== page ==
School Composting and School Yard Wildlife Projects....
A Natural Partnership By: Barbara Fiedler
For those coordinators that are up to (yet another) challenge, try getting your school system to institute a composting program to enhance their recycling program. Several years ago I approached our Superintendent with the idea of re-routing cafeteria food waste from the dumpster to a pic farmer. After a 2 month test period, they decided that this was not for them. Health issues were sited because of the extended time that it took the chosen farmer to collect the waste. Not one to give up easily, I opened a dialog with the school nutritionish (who I happened to know was a composting advocate.) Together, we asked for approval for composters to be placed at each school site. The initial plan called for only kitchen prep scraps to be captured; eventually expanding the program to lunch leftovers.
The School Board approved the purchase of several Earth Machine Composters that would be placed near the cafeteria doors of each school. I recruited the help of the science coordinators for each school to decide which students would participate in maintaining the composters. Shortly thereafter, I began to receive calls from teachers that were interested in composting in the classroom via worm bins. I also supplied the interested teachers with activity ideas based around the compost program, which were to be incorporated into their soils curriculum.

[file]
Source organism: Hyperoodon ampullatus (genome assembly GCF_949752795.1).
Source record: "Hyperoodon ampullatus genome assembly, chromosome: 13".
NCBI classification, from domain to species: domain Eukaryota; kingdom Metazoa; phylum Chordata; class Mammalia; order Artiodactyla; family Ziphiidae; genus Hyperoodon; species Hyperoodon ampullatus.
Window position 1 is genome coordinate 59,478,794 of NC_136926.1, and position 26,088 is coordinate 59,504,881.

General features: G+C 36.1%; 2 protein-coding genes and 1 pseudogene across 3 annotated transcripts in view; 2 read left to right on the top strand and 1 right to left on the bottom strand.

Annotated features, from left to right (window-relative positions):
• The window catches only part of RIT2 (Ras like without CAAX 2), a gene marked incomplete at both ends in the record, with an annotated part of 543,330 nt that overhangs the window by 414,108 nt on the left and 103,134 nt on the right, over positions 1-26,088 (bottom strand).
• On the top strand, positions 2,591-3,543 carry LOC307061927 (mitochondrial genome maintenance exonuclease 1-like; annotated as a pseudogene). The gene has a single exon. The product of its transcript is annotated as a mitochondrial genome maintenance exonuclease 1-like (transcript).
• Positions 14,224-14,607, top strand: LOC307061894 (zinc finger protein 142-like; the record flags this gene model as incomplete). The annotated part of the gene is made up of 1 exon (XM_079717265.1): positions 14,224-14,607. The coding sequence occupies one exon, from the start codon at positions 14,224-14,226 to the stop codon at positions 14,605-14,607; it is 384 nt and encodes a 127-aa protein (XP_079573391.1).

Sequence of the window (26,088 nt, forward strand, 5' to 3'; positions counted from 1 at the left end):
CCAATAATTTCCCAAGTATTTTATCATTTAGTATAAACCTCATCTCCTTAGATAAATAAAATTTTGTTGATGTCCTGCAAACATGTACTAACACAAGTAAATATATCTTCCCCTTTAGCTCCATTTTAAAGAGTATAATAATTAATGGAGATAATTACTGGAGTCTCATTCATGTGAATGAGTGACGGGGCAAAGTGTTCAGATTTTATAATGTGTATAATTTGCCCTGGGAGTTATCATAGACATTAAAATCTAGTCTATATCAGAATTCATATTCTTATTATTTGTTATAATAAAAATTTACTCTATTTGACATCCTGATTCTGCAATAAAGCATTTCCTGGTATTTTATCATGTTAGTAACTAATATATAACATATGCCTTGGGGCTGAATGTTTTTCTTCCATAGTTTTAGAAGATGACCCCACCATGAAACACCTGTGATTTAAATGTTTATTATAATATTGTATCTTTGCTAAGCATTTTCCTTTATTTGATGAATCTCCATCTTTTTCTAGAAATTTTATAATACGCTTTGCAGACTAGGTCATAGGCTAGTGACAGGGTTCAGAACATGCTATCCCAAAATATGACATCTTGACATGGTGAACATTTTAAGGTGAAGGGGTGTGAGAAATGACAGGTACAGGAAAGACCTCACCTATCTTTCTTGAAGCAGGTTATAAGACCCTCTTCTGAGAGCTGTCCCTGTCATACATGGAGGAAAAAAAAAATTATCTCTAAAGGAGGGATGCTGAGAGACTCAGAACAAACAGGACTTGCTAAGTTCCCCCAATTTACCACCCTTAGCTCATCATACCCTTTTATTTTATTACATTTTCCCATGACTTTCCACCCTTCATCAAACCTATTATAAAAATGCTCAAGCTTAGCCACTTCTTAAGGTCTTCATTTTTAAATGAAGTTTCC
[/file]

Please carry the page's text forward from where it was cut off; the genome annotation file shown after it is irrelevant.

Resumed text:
The creation of school yard wildlife-friendly areas was a natural succession to the composting project. Most school yards consist of black topped areas with gravel fill in-between. Students, teachers and administration all seemed fascinated with the notion that nay of this barren property could actually support native wildlife as it once had. In fact, we proved that it could easily be done with small funding sources, donations and time.
Enriching the soil with compost and planting native shrubs and plants provided "oasis" areas for wildlife to seek cover and food. It has also opened upa world of outdoor hands-on learning that is new and exciting for all who participate.
Here is a list of basic steps to follow if you are interested inworking on such a project:
- Talk to your school superintendent and school board before you do anything else.
- Explore funding sources: public and private grants, PTA, parent/business donations
- Even if the board approved, you will need the support and cooperation of other personnel within the school system: science coordinator, key teachers, kitchen staff and maintenance staff. Having even one of these players working against you could be the downfall of the program.
- Expand the "team" to parents and local businesses. Their donations of time, money, equipment, etc. are crucial to minimize the amount of actual cash that has to be raised through grants.
- Do a site inventory of each school yard. Look for signs of existing wildlife and docuemtn the plants, water sources, etc. that are already present.